Anybody can learn and practice a skill to become world-class. They just need a little training and coaching. And they have to practice.
Every. Single. Day.
Learning a new language takes dedication and discipline.
And just because you have a plan doesn’t mean you are going to achieve your goal. It’s easy to sit down and create a plan.
But it takes a lot more effort to sit down and execute that plan consistently day-in and day-out.
And let’s be honest, most of us lose focus pretty quickly on anything we set out to do, not just learning English.
So, that’s why we refer to the Planning process as the 10% portion of the English Learning Formula.
Because if you create a plan and don’t follow through on it, what good did it do? You have to execute the plan.
That’s where the 90% Principle of the English Learning Formula is going to take place if you want to reach real fluency in your English speaking skills.
You have to follow through on that plan and execute it every single day until you develop…
Which means that you simply start doing the things that you plan to do every day. Even when you don’t feel like doing them.
* Instead of wasting time watching a movie, you actually study English
* Instead of sleeping in every morning, you get up to study English
* Instead of chilling when you get home, you buckle down and study English
Now that doesn’t mean that watching movies is bad unless it’s something that keeps you from reaching your goal.
Because even watching movies can be a good thing if you are watching them in English as a way to learn and improve your English skills. Which you can easily do if you apply the Integrated Learning System the way I show you below.
But the important thing is to stay focused on doing whatever it takes to reach your English learning goals.
These things that you do consistently every day are called a praxis. That’s just a fancy word that means that you do something on a frequent basis.
Don’t be like ESL students who join a new school at the beginning of each semester and then drop out 3 months later, or buy great books they never study, or sign up for online courses they never complete.
Which is where the real English mavens, the ESL students who never gave up and actually persisted till they reached their English speaking goals are different.
After having worked and spoken with hundreds and thousands of English mavens over the years, I’ve had the privilege to watch how they learn and observe what they do.
And it’s pretty simple actually. There are 5 simple things that they do on a regular basis as part of their praxis. They may not do them every single day because most do this unconsciously.
Just like tying your shoelaces or learning to drive a car. In the beginning, they seem complicated, but over time, they get easier. Eventually, you can do them without even thinking much about them.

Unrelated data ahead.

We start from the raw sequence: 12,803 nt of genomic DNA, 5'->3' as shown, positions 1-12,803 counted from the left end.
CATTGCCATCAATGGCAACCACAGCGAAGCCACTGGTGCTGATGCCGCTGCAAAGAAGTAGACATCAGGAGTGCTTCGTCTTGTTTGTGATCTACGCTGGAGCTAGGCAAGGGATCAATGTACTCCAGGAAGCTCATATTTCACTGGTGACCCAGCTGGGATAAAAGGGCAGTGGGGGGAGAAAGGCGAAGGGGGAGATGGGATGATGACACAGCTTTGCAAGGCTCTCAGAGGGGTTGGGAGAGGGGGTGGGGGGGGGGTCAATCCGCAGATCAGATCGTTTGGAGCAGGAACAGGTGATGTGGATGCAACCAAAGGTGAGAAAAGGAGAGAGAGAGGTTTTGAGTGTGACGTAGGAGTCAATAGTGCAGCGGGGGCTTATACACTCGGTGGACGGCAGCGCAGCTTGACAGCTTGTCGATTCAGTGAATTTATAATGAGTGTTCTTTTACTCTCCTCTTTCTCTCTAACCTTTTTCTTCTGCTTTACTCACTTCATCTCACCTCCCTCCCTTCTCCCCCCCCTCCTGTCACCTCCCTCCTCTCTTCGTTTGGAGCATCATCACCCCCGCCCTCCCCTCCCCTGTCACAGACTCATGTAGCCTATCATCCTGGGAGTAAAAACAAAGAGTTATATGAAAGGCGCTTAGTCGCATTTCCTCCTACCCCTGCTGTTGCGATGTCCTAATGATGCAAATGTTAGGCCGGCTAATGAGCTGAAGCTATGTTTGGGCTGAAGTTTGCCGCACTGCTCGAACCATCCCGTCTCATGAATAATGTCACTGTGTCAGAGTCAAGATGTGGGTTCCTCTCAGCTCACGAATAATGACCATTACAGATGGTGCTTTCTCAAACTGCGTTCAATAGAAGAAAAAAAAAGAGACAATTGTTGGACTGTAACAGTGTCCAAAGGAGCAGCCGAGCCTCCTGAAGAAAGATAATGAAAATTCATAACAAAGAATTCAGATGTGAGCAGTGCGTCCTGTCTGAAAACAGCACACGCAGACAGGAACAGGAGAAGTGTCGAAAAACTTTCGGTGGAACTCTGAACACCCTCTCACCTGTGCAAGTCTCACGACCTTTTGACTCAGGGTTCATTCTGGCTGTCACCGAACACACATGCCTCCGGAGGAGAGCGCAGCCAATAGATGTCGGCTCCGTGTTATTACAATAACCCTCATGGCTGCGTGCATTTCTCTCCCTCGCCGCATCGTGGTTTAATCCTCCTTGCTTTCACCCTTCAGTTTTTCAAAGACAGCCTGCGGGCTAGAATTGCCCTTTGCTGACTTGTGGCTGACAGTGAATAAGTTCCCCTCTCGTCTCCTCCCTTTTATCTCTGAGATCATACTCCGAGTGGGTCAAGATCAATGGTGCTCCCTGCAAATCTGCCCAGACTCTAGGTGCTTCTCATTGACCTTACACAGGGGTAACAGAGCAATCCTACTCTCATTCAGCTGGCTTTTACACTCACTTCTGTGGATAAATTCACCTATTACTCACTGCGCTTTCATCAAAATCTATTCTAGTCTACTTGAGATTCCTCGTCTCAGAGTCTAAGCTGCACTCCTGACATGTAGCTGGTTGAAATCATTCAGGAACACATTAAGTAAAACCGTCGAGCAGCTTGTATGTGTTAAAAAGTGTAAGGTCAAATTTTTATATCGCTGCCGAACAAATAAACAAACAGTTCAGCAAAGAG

So, what are these 5 simple things that you need to do every day if you want to follow in the footsteps of other English mavens to become an English maven yourself?
They are positive habits that will help you move closer to your English goals each day, and I like to call them…
I know. I know. We’ve established that there are no secret formulas.
These are just silly names that I’ve given these tried and true principles to help you see how you can follow in the footsteps of other successful English students who have learned more than one language.
So, please humor me and bear with me because I do know that if you actually apply this simple system and follow these 5 steps, you too can become a fluent and proficient English speaker given enough focus and dedication.
Just like hundreds of my students have before you.
Now, that we’ve established that I’m not making these 5-steps up here because I’m actually just showing you what other successful English students have done to learn the language, let’s give this a really cool sounding name to make it sound revolutionary and cool.
Yes! I know. It’s a pretty cheesy name. Right. And it’s even spelled wrong. But it is an easy way to remember each of the 5 steps of your Daily English Praxis. So, what does it stand for?
So, now that you know what each letter of the P.L.A.N.E Engish Praxis stands for let’s break them down and discuss each of these 5 points briefly.
Each day, do a quick review of your English learning goals and objectives. This is important to help you renew your focus and dedication, so you don’t give up.
Review what you studied previously using an S.R.S. or whatever other method you prefer. Then make a note of what you want to learn next and create a study plan.